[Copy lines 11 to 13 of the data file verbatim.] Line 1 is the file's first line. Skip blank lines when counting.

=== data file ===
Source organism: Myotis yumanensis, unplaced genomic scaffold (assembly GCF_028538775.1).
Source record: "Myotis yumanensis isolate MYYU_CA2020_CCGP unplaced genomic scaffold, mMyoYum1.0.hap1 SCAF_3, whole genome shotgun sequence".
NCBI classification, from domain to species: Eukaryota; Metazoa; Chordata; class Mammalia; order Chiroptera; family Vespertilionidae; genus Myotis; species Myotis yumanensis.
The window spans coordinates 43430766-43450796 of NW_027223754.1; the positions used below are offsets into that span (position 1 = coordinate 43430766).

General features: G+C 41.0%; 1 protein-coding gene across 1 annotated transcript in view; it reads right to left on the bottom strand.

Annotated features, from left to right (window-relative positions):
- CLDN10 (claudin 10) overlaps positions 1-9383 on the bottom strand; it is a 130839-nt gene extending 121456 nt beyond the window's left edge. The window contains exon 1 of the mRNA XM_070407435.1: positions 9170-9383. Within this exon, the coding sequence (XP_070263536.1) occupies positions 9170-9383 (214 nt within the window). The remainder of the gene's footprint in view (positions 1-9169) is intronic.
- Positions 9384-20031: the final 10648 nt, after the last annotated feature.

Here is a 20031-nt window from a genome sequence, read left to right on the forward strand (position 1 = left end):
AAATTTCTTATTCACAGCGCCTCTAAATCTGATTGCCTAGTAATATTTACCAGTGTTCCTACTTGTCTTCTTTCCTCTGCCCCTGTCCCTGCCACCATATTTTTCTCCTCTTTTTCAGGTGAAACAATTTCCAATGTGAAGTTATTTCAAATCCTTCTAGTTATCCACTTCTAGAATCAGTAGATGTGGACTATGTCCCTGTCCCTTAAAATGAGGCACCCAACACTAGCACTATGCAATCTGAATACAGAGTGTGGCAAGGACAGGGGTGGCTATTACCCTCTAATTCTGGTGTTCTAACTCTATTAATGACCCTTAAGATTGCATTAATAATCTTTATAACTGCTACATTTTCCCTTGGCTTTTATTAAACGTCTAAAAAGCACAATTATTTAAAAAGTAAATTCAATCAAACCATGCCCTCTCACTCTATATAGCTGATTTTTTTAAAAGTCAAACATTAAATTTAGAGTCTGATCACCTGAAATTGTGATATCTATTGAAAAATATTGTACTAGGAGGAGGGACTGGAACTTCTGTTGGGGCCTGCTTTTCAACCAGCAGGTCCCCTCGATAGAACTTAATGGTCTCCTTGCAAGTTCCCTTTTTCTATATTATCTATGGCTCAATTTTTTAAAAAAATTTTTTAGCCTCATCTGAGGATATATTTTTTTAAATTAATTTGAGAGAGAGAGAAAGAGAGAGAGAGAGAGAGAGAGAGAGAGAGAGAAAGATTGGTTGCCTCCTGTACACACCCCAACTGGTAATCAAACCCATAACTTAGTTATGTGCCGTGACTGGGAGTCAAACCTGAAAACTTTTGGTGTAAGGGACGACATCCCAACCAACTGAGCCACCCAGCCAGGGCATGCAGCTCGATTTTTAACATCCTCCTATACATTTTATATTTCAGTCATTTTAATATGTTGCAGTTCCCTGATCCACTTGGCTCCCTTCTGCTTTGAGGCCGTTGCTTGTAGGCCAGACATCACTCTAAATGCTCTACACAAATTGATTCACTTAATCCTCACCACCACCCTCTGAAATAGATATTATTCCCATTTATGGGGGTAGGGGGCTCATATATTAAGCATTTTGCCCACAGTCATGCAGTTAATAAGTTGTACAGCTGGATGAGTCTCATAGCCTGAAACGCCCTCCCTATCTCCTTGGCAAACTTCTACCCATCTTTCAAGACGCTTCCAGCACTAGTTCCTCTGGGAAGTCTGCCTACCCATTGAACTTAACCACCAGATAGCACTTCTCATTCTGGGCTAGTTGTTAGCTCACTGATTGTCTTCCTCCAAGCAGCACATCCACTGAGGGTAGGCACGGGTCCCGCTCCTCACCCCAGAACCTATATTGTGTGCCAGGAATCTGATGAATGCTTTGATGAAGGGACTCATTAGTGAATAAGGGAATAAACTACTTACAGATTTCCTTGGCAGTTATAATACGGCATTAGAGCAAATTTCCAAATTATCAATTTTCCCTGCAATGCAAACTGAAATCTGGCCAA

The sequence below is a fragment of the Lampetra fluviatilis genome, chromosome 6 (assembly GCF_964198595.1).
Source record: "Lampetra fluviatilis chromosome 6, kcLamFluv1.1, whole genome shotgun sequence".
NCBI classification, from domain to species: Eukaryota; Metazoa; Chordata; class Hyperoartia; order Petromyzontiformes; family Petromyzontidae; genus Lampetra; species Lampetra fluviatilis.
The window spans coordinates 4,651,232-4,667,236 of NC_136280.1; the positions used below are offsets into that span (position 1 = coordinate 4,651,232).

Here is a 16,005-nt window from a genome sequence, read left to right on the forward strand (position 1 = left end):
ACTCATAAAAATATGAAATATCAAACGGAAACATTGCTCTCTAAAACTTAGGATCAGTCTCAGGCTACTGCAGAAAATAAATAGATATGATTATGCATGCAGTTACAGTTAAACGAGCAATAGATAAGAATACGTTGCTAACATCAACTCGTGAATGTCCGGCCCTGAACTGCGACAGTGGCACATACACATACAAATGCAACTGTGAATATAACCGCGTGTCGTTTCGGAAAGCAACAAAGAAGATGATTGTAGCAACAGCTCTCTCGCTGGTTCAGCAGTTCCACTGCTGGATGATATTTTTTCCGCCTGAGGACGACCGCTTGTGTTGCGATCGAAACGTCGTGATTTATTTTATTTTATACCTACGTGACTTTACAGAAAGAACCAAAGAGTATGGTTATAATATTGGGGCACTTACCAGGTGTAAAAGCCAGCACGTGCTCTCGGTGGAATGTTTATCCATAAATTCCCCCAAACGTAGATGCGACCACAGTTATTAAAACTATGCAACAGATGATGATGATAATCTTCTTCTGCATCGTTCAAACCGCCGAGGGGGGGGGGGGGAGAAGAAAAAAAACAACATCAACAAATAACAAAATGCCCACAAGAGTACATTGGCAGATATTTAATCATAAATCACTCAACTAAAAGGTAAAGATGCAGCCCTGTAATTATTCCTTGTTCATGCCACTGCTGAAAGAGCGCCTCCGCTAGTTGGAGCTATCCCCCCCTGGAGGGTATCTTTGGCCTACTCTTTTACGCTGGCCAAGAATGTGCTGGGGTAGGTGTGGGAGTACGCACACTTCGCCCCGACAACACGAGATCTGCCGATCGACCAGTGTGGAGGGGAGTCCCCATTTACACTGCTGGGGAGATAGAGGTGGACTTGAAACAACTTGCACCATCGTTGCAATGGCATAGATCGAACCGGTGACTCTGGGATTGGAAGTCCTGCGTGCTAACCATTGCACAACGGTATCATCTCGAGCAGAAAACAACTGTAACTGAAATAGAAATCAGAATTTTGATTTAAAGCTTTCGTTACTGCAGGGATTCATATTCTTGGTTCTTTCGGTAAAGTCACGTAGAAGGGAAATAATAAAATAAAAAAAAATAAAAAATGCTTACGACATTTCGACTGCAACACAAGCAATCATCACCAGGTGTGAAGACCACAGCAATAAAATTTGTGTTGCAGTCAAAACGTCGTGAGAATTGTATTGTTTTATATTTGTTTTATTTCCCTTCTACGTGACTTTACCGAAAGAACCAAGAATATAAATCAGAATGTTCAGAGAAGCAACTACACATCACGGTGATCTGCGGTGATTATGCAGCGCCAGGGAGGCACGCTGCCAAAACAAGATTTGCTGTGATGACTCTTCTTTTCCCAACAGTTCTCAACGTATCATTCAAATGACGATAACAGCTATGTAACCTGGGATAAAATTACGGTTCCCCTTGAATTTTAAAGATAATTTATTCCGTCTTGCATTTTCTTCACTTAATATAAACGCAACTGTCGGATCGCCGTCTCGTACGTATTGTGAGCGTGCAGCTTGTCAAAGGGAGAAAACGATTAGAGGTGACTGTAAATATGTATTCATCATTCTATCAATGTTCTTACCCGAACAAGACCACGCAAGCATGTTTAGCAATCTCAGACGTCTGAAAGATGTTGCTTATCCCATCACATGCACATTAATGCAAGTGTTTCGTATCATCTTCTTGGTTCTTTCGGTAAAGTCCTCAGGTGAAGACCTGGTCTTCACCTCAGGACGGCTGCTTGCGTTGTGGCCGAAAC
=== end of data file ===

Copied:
The sequence below is a fragment of the Lampetra fluviatilis genome, chromosome 6 (assembly GCF_964198595.1).
Source record: "Lampetra fluviatilis chromosome 6, kcLamFluv1.1, whole genome shotgun sequence".
NCBI classification, from domain to species: Eukaryota; Metazoa; Chordata; class Hyperoartia; order Petromyzontiformes; family Petromyzontidae; genus Lampetra; species Lampetra fluviatilis.